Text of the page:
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War of 1812» Forums » General

Subject: Poker meets Historical Wargaming rss

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Ted Kostek
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Camano Island
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I'm not much into gambling (slot machines are just boring video games IMO), but I think I understand some of thrill after playing War of 1812.

Each battle has a strong push-your-luck element. You roll one d6 for each combat point you've got, and each "6" is a hit. This means hits are relatively rare, and battles are calibrated to have gradual attrition. Each hit I score gives me a rush, and I guess that's what keeps slot players going. Meanwhile, the other guy is hitting me, but the whole thing is sort of in slow-motion because the hits are infrequent. That means you've got time to pull out if battle goes against you. Retreat allows pursuit fire, but it's calibrated to have a high chance of a little damage (50% hit, but 1 die per block, not 1 die per pt).

Add in the fact that the defender can retreat w/o revealing their blocks, and you get some great bluffing elements. I'm attacked by 3 blocks against a single 4-pt block. How strong are those blocks? Maybe they're all 1 pt, in which case I outnumber him, but probably not. Should I stick and fight or retreat and take pursuit fire?

Do you feel lucky, punk?

Good times.
 
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Vince Londini
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Not to mention the 3 columns into which attackers/defenders are arranged (assuming 3 units are present)...adds the whole push-your-luck to "do I stack heavy on one side and try to out-flank? Or, do I evenly distribute? And what IS he going to do?"

Ditto on the Good Times!
 
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Jeff Johnson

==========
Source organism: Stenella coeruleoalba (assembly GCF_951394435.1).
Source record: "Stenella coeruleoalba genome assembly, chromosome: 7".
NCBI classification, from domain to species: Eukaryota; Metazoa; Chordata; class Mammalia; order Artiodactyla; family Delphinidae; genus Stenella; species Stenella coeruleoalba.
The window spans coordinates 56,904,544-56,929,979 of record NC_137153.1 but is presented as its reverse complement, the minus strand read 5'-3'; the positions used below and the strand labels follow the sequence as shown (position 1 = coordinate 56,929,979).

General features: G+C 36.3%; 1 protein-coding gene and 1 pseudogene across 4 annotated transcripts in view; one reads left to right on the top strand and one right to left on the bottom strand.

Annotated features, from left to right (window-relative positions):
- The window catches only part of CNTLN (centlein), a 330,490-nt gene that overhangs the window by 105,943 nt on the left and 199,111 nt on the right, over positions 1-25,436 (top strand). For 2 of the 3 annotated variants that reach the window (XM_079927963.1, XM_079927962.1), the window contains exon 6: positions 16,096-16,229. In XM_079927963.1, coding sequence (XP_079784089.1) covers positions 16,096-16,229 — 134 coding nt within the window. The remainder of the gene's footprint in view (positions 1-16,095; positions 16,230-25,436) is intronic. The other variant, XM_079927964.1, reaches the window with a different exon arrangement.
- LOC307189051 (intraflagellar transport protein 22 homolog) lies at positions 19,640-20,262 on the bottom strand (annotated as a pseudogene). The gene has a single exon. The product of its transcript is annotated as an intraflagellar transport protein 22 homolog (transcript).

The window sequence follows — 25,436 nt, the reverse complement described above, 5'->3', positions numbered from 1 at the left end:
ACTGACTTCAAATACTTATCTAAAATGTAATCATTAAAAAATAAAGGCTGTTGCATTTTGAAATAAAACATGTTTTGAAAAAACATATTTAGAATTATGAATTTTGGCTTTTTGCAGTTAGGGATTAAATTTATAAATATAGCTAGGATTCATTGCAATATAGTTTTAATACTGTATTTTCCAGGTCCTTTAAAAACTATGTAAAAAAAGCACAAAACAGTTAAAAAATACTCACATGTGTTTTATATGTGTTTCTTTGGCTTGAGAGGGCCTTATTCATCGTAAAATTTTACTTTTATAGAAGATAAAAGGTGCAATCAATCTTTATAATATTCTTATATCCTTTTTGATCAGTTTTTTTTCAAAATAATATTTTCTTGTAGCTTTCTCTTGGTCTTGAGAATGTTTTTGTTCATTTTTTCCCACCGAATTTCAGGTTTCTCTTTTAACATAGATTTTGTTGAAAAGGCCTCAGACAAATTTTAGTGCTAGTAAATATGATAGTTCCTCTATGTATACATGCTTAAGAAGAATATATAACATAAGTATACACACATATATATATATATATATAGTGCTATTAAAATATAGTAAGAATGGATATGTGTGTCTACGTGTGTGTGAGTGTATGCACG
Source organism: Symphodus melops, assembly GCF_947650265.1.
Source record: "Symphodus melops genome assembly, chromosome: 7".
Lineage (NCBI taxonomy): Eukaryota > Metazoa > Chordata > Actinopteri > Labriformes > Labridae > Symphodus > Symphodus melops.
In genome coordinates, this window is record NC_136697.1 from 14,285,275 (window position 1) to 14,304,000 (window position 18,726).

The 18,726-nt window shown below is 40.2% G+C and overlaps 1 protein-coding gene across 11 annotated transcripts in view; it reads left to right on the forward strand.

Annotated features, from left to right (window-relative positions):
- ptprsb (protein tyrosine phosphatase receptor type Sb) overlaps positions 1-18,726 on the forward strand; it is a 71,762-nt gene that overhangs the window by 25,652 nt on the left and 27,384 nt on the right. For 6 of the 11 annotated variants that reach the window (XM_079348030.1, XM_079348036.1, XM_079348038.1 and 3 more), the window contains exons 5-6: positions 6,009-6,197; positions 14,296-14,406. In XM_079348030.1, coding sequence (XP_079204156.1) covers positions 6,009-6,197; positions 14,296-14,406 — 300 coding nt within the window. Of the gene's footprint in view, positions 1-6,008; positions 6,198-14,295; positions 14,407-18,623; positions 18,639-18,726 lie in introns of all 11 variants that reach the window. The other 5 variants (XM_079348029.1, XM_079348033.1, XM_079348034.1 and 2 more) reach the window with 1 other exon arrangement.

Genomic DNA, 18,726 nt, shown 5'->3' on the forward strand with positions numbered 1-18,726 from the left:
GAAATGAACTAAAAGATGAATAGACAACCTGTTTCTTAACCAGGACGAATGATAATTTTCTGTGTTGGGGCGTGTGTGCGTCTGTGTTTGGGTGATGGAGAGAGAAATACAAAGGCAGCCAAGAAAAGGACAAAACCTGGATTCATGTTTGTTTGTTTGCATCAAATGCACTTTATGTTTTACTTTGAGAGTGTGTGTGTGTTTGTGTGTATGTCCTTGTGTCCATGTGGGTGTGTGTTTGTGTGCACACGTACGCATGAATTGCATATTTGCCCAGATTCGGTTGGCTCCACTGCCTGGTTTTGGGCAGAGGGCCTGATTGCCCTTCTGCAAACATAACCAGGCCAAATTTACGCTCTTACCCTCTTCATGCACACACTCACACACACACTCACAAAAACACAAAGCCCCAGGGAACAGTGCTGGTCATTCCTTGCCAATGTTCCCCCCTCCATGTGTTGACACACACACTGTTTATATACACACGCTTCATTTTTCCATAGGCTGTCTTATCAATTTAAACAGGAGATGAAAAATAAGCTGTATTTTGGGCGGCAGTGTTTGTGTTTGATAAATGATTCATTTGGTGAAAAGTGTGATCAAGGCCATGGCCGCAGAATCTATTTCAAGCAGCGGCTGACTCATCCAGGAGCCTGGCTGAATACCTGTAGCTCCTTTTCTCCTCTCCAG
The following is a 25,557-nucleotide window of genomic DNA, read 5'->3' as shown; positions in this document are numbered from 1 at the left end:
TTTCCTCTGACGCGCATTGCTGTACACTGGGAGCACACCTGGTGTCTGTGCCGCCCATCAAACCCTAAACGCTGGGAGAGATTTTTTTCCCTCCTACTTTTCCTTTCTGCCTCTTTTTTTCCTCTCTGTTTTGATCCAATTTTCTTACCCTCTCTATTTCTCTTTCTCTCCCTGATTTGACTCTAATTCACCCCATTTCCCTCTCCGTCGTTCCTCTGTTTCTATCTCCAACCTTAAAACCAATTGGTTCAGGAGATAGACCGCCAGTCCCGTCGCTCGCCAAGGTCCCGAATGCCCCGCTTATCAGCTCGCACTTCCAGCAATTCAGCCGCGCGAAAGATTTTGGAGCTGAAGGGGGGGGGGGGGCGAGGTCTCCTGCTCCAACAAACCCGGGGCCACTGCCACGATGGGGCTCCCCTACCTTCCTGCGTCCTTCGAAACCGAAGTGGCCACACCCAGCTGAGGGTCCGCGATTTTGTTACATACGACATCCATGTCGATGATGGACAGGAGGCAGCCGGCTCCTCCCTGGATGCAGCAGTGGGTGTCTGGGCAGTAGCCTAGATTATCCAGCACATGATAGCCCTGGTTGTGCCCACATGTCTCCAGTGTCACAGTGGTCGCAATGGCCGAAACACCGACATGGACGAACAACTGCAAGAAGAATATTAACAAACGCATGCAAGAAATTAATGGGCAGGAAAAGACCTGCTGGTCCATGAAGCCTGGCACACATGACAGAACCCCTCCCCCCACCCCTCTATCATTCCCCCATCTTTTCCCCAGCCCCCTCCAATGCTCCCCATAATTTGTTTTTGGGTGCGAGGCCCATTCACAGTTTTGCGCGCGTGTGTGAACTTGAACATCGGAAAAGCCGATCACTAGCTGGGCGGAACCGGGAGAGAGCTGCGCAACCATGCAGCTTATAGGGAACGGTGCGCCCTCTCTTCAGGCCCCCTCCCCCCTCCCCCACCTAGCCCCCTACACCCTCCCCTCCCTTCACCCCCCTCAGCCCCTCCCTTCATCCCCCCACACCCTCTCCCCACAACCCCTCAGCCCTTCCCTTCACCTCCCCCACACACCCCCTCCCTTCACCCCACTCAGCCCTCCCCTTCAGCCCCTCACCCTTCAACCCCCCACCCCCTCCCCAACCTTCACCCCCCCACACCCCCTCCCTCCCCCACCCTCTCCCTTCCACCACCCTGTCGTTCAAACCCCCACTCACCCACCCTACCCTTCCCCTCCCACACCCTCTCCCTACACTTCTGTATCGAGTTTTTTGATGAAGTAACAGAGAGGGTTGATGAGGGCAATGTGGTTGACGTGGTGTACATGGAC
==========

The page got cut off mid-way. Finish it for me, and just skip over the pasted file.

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Probably because its unit density is too low, War of 1812 doesn't have the three-columns setup (that's in Napoleon, Sam Grant/Bobby Lee, and Quebec 1759 - maybe some others, but I can't think of any just now).
 
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M Hellyer
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Aurora
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Another opportunity for "poker-facing" a bit is to play the "Simo-move" rule where instead of alternating turns you write down movements simultaneously, a la Diplomacy. Good eye fakes around the board, unless you wear sunglasses, allows for additional opportunities to bluff, such as looking at Detroit, but actually writing down an attack on Kingston.
 
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M Hellyer
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Another opportunity for "poker-facing" a bit is to play the "Simo-move" rule where instead of alternating turns you write down movements simultaneously, a la Diplomacy. Good eye fakes around the board, unless you wear sunglasses, allows for additional opportunities to bluff, such as looking at Detroit, but actually writing down an attack on Kingston.
 
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